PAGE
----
In the present study, we detected the population variants, GK PASS regions, and GK SAAC genes by whole genome sequencing of diabetic GK and control Wistar rats. In addition, we integrated the GK SAAC genes, PASS region genes, and differentially expressed genes in GK pancreatic beta cells to reveal the genetic mechanism of the impairment in GSIS, decrease in beta cell mass, and the change in insulin action in GK rats. Our study discovers novel genetic mechanisms of pathogenesis of diabetes in GK rats which may be helpful in better understanding the progression of diabetes.
Data Availability Statement
The sequencing reads were available in NCBI SRA database (https://www.ncbi.nlm.nih.gov/bioproject/PRJNA479378/).
HDu conceived the original idea. YM, WZ, and SF performed the experiments. YM and YC carried out the data analysis and wrote the main body of the manuscript. LH, HDo, and HDu supervised the whole work, attended the discussions, and revised the manuscript.
This work was partially supported by the National Key R&D Program of China (2018YFC0910201), the National Science and Technology Support Programme (2015BAI07B01), Science and Technology Planning Project of Guangzhou (201704020176, 201508020040, and 201510010044), China Postdoctoral Science Foundation (2018M633045), and the Fundamental Research Funds for the Central Universities (2015ZZ125).
Conflict of Interest Statement
The authors declare that the research was conducted in the absence of any commercial or financial relationships that could be construed as a potential conflict of interest.
We thank Qiye Li and Hailin Pan from BGI and Yujia Guan from KingMed Diagnostics for useful guidance and discussions.
The Supplementary Material for this article can be found online at: https://www.frontiersin.org/articles/10.3389/fgene.2018.00724/full#supplementary-material
TABLE S1 | The statistics of sequence reads and mapping information.
TABLE S2 | The coordinates of PASS region.
TABLE S3 | The information of PASS regions overlap with QTLs related to GK rat or T2D.
TABLE S4 | The GK and Wistar SAAC genes and the KEGG functional enrichment.
TABLE S5 | The GK SAAC genes related to the change of glucose tolerance.
Abyzov, A., Urban, A. E., Snyder, M., and Gerstein, M. (2011). CNVnator: an approach to discover, genotype, and characterize typical and atypical CNVs from family and population genome sequencing. Genome Res. 21, 974–984. doi: 10.1101/gr.114876.110
Atanur, S. S., Diaz, A. G., Maratou, K., Sarkis, A., Rotival, M., Game, L., et al. (2013). Genome sequencing reveals loci under artificial selection that underlie disease phenotypes in the laboratory rat. Cell 154, 691–703. doi: 10.1016/j.cell.2013.06.040
Bruun, C., Christensen, G. L., Jacobsen, M. L., Kanstrup, M. B., Jensen, P. R., Fjordvang, H., et al. (2014). Inhibition of beta cell growth and function by bone morphogenetic proteins. Diabetologia 57, 2546–2554. doi: 10.1007/s00125-014-3384-8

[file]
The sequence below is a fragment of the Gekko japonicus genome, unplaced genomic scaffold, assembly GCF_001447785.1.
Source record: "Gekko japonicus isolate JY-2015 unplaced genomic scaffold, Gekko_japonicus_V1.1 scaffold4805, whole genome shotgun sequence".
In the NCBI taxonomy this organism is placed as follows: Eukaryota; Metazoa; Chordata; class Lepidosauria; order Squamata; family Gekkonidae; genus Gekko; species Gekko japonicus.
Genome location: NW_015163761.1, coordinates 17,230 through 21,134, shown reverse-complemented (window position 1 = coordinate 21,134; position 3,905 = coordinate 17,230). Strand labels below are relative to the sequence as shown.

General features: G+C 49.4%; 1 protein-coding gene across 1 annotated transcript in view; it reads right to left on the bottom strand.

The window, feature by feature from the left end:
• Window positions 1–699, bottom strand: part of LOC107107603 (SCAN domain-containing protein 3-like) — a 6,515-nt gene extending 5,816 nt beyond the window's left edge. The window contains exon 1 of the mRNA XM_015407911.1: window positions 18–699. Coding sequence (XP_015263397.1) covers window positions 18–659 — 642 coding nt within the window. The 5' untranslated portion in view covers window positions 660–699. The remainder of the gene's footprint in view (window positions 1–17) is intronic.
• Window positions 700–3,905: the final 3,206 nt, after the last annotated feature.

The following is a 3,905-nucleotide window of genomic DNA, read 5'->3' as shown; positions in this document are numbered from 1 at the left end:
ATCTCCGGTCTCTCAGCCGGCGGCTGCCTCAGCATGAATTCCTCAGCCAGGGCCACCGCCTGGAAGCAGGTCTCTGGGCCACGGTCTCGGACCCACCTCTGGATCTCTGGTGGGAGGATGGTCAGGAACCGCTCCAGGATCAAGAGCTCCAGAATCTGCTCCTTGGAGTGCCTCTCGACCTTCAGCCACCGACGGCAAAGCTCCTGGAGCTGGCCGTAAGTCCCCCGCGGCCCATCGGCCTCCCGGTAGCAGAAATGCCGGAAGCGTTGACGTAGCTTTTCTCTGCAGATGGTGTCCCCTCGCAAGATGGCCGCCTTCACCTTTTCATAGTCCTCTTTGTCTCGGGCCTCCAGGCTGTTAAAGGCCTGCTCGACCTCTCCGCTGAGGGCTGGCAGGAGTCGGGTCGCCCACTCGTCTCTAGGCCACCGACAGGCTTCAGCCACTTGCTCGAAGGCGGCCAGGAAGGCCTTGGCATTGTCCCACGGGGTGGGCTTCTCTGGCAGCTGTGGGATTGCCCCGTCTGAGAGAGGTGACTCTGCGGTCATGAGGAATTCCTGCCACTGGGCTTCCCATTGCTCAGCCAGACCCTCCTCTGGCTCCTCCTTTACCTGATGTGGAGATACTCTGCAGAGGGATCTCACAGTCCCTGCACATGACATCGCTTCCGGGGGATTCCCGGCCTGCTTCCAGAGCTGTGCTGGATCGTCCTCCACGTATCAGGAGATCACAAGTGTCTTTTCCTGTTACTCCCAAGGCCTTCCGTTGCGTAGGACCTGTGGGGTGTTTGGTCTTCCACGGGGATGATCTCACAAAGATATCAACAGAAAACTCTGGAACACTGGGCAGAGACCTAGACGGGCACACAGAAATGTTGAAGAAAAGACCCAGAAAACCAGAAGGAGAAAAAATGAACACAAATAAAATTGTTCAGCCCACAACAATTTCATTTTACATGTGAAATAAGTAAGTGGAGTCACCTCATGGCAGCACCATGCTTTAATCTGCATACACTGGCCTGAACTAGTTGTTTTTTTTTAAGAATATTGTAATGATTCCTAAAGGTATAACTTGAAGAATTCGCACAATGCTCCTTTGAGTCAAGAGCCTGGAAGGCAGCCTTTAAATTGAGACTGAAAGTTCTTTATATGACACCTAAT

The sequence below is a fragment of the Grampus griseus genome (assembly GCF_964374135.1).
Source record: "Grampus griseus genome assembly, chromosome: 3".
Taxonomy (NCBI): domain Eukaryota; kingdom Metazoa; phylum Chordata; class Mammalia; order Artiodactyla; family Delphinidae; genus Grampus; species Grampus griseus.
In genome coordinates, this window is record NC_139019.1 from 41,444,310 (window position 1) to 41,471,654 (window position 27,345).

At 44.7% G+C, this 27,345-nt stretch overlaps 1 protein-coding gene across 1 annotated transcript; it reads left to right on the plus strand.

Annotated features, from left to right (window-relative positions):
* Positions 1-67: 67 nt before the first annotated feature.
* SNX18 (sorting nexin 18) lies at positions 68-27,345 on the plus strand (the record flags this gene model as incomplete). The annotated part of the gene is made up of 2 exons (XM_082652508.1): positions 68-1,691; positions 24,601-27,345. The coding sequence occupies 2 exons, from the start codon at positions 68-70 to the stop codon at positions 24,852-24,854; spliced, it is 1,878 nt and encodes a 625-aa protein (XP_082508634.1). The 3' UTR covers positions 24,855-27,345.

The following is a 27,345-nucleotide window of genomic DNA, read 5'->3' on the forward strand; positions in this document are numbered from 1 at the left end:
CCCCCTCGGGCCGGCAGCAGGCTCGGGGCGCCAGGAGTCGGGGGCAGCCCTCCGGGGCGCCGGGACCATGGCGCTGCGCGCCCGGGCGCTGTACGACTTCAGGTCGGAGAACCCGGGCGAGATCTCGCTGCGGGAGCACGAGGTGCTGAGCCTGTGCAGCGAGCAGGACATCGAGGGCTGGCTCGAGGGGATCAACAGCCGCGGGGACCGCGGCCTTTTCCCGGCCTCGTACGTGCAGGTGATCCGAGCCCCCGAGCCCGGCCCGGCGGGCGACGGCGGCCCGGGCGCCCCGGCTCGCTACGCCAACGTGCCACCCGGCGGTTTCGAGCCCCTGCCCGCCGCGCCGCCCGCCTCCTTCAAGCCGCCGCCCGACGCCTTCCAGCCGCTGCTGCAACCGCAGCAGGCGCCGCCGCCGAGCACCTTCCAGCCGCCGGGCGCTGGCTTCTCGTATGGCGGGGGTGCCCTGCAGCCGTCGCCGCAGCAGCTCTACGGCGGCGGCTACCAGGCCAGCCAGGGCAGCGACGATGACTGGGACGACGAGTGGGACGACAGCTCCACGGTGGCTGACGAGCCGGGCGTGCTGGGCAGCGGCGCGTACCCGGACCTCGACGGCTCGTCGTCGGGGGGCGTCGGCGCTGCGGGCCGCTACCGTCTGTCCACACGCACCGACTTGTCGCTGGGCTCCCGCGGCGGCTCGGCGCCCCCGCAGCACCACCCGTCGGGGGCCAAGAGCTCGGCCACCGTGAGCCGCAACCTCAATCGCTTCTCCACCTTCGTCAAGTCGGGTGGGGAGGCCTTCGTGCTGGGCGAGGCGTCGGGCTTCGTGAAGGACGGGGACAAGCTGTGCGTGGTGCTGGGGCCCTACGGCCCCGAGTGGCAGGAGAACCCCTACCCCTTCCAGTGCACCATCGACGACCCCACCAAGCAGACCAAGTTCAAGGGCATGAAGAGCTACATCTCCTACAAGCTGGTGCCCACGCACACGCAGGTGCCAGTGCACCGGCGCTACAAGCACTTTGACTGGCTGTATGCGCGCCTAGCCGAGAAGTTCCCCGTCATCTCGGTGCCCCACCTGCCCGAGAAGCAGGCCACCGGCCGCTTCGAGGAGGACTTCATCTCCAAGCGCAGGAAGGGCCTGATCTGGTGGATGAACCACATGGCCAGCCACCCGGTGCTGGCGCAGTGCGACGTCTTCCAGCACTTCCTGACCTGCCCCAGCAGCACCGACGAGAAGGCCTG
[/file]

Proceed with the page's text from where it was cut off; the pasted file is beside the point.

Cai, T., Hirai, H., Zhang, G., Zhang, M., Takahashi, N., Kasai, H., et al. (2011). Deletion of Ia-2 and/or Ia-2 beta in mice decreases insulin secretion by reducing the number of dense core vesicles. Diabetologia 54, 2347–2357. doi: 10.1007/s00125-011-2221-6
Cao, X., Yang, J., Burkhardt, B. R., Gao, Z., Wong, R. K., Greene, S. R., et al. (2005). Effects of overexpression of pancreatic derived factor (FAM3B) in isolated mouse islets and insulin-secreting betaTC3 cells. Am. J. Physiol. Endocrinol. Metab. 289, E543–E550. doi: 10.1152/ajpendo.00113.2005
Chatterjee, T. K., Basford, J. E., Knoll, E., Tong, W. S., Blanco, V., Blomkalns, A. L., et al. (2014). HDAC9 knockout mice are protected from adipose tissue dysfunction and systemic metabolic disease during high-fat feeding. Diabetes 63, 176–187. doi: 10.2337/db13-1148
Chavey, A., Bailbe, D., Maulny, L., Renard, J. P., Movassat, J., and Portha, B. (2013). A euglycaemic/non-diabetic perinatal environment does not alleviate early beta cell maldevelopment and type 2 diabetes risk in the GK/Par rat model. Diabetologia 56, 194–203. doi: 10.1007/s00125-012-2733-8
Cho, N. H., Shaw, J. E., Karuranga, S., Huang, Y., da Rocha Fernandes, J. D., Ohlrogge, A. W., et al. (2018). IDF Diabetes Atlas: global estimates of diabetes prevalence for 2017 and projections for 2045. Diabetes Res. Clin. Pract. 138, 271–281. doi: 10.1016/j.diabres.2018.02.023
Fakhrai-Rad, H., Nikoshkov, A., Kamel, A., Fernstrom, M., Zierath, J. R., Norgren, S., et al. (2000). Insulin-degrading enzyme identified as a candidate diabetes susceptibility gene in GK rats. Hum. Mol. Genet. 9, 2149–2158. doi: 10.1093/hmg/9.14.2149
Galli, J., Fakhrai-Rad, H., Kamel, A., Marcus, C., Norgren, S., and Luthman, H. (1999). Pathophysiological and genetic characterization of the major diabetes locus in GK rats. Diabetes 48, 2463–2470. doi: 10.2337/diabetes.48.12.2463
Galli, J., Li, L. S., Glaser, A., Ostenson, C. G., Jiao, H., Fakhrai-Rad, H., et al. (1996). Genetic analysis of non-insulin dependent diabetes mellitus in the GK rat. Nat. Genet. 12, 31–37. doi: 10.1038/ng0196-31